Steroids and Corticosteroids:

Steroids are potent anti-inflammatory pain medications that can provide significant relief from inflammation and decrease pain associated with arthritis in dogs. They work by suppressing the immune response, which helps reduce inflammation in the affected joints.

Steroids are generally used for short-term management of severe arthritis flare-ups or when other treatments have not provided adequate relief. Long-term use of steroids is typically avoided due to potential side effects, including increased thirst, hunger, and the risk of immune suppression and other health issues.

Disease-Modifying Osteoarthritis Drugs (DMOADs):

DMOADs are a class of medications designed to slow the progression of arthritis and protect joint tissues from further damage. It works by promoting cartilage repair and inhibiting enzymes that break down joint tissue. DMOADs are often administered as injections, and they can complement other treatments like NSAIDs and glucosamine/chondroitin supplements.

Canine Physical Therapy:

Canine Physical Therapy plays a crucial role in improving the health of your dog’s joints. It involves targeted exercises and therapies designed to improve joint function, strengthen supporting muscles, and enhance overall mobility. Get in touch with your Vet or a certified canine rehabilitation practitioner and have them teach you a few at home exercises that you can carry out. Some suitable physical therapy exercises for dogs with arthritis include:

Passive Range of Motion Exercises (PROM):

Gently move your dog’s joints through their full range of motion to prevent stiffness. This can be done by flexing and extending each joint, such as the knees and elbows, in a controlled manner.


Water-based exercises in a controlled pool or underwater treadmill provide low-impact resistance, aiding muscle strengthening and joint mobility without putting excessive strain on joints.

Sit-to-Stand Exercises:

Have your dog stand and then sit and then get up from the sleeping and the sitting position repeatedly to improve strength in their leg muscles and support their weight-bearing joints.

Weight Shifting:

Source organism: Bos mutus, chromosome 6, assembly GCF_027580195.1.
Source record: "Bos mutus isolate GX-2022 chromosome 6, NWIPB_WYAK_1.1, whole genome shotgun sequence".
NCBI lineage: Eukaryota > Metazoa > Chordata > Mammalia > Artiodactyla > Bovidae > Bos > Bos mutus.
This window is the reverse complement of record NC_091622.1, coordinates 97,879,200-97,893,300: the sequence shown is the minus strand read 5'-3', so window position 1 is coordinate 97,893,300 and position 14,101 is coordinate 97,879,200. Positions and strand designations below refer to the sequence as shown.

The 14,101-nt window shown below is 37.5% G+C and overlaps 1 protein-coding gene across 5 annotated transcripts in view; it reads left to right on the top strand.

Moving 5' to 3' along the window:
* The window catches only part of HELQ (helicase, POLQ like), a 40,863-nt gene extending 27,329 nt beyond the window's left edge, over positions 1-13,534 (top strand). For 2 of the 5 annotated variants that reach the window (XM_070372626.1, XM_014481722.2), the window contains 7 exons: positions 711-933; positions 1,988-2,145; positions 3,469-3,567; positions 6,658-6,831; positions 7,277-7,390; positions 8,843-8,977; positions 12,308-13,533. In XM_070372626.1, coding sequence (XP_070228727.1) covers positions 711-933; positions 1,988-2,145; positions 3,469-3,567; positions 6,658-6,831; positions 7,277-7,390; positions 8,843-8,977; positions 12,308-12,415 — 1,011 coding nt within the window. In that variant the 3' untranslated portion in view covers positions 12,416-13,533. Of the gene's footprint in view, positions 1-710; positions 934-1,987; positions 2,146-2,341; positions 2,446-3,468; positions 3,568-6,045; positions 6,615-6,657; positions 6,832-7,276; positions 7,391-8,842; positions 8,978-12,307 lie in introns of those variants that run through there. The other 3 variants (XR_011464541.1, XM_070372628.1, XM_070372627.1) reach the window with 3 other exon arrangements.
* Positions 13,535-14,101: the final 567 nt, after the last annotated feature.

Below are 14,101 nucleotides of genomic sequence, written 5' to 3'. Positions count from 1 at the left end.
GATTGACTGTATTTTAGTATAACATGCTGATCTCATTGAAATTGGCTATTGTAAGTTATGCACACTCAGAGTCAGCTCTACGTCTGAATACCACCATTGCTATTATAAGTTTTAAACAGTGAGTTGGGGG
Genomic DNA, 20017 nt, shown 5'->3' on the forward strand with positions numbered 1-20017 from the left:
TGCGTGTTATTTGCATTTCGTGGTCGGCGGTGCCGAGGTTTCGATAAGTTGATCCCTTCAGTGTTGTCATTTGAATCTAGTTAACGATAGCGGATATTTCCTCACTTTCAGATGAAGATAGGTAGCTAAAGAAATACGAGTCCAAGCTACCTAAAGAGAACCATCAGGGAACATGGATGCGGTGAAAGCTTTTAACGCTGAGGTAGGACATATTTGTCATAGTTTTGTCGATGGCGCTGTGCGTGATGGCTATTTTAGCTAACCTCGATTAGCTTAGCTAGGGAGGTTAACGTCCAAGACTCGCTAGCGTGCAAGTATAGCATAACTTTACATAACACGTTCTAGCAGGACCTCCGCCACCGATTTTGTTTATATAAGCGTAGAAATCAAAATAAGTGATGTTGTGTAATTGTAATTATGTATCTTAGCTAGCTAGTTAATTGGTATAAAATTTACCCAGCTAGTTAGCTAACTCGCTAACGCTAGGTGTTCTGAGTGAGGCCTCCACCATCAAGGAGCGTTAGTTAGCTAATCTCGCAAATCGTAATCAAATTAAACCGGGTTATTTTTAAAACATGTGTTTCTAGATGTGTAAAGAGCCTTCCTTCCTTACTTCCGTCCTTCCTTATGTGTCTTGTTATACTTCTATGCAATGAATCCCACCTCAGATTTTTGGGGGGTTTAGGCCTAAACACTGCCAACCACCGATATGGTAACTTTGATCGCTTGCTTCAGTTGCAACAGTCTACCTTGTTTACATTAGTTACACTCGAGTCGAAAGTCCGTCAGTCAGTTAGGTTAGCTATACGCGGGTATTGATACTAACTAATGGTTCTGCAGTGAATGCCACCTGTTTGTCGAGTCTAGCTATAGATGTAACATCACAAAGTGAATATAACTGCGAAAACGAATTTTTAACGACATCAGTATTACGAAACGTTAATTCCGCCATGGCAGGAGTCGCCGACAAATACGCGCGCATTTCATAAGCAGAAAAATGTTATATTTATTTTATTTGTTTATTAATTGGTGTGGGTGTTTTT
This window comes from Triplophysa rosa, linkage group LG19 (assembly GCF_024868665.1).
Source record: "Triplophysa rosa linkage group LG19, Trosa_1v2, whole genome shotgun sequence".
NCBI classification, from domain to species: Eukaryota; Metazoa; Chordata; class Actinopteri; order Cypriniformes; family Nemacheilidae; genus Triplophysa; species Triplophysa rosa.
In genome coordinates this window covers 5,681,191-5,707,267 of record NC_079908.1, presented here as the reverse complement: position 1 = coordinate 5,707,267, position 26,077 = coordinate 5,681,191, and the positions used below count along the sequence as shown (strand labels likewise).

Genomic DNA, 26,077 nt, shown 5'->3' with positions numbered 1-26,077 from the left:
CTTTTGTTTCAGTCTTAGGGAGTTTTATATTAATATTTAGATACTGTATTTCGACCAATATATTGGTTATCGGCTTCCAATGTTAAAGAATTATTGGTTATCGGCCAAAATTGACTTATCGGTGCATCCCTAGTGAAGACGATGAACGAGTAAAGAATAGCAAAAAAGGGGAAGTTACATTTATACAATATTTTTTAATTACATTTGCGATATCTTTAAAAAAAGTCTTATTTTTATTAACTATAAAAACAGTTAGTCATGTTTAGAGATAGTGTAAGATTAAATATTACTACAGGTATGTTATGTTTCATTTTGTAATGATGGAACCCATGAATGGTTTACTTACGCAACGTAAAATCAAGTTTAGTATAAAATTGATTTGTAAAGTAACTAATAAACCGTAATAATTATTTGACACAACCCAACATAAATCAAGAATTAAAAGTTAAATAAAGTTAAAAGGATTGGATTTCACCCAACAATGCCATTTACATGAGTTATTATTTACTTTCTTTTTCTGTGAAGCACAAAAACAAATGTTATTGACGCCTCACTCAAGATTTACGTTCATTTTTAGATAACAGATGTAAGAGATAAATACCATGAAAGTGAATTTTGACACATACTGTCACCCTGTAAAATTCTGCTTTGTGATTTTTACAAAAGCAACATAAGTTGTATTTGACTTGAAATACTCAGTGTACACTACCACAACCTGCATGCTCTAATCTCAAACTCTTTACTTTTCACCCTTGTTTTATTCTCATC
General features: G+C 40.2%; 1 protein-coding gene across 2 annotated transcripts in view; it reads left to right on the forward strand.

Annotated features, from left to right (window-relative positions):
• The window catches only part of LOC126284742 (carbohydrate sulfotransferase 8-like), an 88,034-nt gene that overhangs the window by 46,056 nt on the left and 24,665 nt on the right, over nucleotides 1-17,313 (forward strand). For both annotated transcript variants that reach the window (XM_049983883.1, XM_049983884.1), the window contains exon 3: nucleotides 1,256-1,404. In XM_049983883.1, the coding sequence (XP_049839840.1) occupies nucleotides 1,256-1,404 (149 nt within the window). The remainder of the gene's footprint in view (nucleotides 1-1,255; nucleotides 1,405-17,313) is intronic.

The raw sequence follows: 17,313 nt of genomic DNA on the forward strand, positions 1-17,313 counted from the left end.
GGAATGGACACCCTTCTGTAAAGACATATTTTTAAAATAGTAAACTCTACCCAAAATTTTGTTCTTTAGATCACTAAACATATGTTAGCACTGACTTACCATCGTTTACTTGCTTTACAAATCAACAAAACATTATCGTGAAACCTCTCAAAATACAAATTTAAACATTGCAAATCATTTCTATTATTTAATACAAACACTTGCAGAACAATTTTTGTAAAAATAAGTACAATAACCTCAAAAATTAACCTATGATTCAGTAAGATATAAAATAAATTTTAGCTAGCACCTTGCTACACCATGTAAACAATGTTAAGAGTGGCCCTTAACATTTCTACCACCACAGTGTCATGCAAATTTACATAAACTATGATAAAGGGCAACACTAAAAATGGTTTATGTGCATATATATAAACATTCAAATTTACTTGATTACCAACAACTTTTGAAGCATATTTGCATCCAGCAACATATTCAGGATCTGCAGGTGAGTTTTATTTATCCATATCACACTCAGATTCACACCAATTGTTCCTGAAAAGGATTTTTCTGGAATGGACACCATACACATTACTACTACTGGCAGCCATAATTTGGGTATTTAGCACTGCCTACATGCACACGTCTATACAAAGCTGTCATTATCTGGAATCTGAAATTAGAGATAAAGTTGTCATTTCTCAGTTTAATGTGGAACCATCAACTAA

Teach your dog to shift their weight between their front and hind legs while standing to help distribute pressure evenly across the joints.

Walking on Uneven Surfaces:

Gentle walking on soft surfaces like grass or sand engages different muscle groups, promoting joint flexibility and strength.

Low-Impact Fetch:

Play a game of fetch using a soft toy or ball on a carpeted surface, ensuring controlled movement to prevent excessive strain on joints but still get in the exercise needed. Ensure your dog doesn’t jump too much or does complex moves like a side-to-side jump.

animals, nature, dogs

Stretching Exercises:

Gently stretch your dog’s limbs, holding each stretch for a few seconds, to maintain flexibility and prevent muscle tightness.


Massaging your dog’s muscles helps improve circulation, reduce muscle tension, and alleviate discomfort. Use gentle, circular motions around the affected joints.

Cavaletti Poles:

Set up low hurdles or poles for your dog to step over, promoting controlled movement and flexibility.

Heat and cold therapy:

Applying warm compresses or using heating pads can help relax muscles and increase blood flow to affected areas. Cold packs on the other hand can reduce inflammation and ease pain.

Chiropractic Care:

Chiropractic care for dogs with arthritis involves manual manipulation of the spine and joints to improve mobility, relieve pain, and enhance nervous system function. Chiropractors aim to realign misaligned joints and optimize the body’s natural ability to heal itself. However, it’s essential to seek a qualified and experienced animal chiropractor for safe and effective treatment of chronic conditions.

Laser Therapy:

Also known as cold laser therapy or low-level laser therapy, uses light energy to penetrate the skin and promote tissue healing. It is believed to reduce inflammation, increase blood flow, and stimulate cell regeneration in arthritic joints. Laser therapy is non-invasive and generally well-tolerated by dogs and is a popular form of treating arthritis in advanced cases.

Remember to always start with short sessions and gradually increase intensity as your dog becomes more comfortable. You don’t have to build a plan that comprises all of the above dog physical therapy exercises. Get in touch with your Canine Rehab. Center and build a plan that is well-suited for your dog.